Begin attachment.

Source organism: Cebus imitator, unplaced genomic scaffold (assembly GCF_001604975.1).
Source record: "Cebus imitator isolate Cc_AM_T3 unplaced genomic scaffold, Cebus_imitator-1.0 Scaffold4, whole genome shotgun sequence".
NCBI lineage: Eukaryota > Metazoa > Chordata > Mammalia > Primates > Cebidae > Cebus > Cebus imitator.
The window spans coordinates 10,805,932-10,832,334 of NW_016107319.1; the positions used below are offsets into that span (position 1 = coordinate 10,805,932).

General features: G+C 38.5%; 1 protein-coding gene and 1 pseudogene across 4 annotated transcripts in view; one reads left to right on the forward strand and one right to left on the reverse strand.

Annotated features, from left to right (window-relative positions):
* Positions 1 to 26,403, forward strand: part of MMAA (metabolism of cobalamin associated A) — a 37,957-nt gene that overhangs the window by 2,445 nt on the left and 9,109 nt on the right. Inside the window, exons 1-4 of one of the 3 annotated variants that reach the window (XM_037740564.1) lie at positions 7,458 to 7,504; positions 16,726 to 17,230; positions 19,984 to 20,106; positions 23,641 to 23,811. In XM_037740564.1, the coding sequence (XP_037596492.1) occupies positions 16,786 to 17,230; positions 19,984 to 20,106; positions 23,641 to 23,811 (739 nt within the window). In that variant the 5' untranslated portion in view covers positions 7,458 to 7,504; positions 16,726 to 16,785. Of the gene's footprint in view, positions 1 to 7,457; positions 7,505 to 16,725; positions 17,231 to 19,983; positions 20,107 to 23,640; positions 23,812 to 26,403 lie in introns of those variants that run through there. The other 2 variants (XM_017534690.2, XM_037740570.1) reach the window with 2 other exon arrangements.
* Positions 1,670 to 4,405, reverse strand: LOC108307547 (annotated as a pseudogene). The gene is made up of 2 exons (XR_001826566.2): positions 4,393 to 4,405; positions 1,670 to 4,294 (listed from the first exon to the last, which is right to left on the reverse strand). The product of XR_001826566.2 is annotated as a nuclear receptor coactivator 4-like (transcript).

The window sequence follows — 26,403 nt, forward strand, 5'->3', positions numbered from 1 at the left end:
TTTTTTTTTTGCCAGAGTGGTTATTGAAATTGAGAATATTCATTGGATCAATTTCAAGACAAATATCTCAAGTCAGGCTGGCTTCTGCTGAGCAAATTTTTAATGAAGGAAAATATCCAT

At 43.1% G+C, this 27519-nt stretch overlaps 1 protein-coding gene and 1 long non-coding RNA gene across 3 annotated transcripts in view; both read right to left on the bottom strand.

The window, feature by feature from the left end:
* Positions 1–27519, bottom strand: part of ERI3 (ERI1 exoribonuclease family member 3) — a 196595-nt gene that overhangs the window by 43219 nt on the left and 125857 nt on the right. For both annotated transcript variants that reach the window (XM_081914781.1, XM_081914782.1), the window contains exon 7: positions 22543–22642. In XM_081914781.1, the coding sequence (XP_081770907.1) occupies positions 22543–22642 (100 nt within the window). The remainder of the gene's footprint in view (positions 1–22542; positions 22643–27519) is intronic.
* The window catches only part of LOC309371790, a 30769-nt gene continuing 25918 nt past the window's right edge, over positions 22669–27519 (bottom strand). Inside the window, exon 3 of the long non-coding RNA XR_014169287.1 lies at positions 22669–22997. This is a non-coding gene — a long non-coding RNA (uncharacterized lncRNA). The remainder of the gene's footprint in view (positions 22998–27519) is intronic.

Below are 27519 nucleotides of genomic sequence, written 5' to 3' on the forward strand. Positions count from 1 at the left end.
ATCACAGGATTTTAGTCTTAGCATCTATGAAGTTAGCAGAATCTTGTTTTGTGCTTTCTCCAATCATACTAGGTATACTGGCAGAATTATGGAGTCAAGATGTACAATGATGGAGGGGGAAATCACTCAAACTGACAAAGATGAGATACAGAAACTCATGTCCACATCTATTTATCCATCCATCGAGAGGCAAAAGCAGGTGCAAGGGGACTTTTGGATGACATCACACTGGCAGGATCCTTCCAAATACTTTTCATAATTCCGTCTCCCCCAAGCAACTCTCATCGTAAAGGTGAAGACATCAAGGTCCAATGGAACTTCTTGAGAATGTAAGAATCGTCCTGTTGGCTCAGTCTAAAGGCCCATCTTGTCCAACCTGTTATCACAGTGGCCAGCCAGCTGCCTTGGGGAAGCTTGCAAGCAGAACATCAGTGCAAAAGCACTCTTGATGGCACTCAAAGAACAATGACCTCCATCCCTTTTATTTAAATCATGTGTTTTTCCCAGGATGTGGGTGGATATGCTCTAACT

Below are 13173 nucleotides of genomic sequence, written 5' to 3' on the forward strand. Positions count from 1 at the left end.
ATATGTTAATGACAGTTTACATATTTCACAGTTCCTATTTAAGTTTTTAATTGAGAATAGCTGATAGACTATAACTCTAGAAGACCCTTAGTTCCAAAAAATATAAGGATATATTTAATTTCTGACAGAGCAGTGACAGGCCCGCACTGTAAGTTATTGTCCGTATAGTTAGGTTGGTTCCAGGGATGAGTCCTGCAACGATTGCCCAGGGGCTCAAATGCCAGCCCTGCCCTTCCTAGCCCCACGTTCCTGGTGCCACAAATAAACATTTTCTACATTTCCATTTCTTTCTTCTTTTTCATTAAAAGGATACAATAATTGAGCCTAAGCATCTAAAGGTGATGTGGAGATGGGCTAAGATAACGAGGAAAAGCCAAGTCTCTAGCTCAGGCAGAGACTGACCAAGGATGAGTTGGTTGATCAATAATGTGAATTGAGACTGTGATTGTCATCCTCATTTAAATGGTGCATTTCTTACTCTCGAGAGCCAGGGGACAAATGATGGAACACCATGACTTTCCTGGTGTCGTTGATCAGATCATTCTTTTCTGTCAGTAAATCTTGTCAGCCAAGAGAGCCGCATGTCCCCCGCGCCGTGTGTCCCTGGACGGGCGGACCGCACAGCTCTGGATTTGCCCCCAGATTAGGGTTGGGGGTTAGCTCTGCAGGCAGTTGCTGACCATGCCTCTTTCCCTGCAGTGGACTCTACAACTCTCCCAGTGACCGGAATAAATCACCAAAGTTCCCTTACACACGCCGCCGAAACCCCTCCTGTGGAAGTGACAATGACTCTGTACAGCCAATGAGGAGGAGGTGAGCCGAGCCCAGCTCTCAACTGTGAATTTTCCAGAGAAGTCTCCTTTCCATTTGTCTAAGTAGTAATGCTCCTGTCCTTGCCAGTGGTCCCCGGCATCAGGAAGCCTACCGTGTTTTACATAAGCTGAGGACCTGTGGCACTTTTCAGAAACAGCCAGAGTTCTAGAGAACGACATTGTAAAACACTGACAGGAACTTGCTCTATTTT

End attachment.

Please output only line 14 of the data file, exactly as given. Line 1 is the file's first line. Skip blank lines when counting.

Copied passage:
* The window catches only part of LOC309371790, a 30769-nt gene continuing 25918 nt past the window's right edge, over positions 22669–27519 (bottom strand). Inside the window, exon 3 of the long non-coding RNA XR_014169287.1 lies at positions 22669–22997. This is a non-coding gene — a long non-coding RNA (uncharacterized lncRNA). The remainder of the gene's footprint in view (positions 22998–27519) is intronic.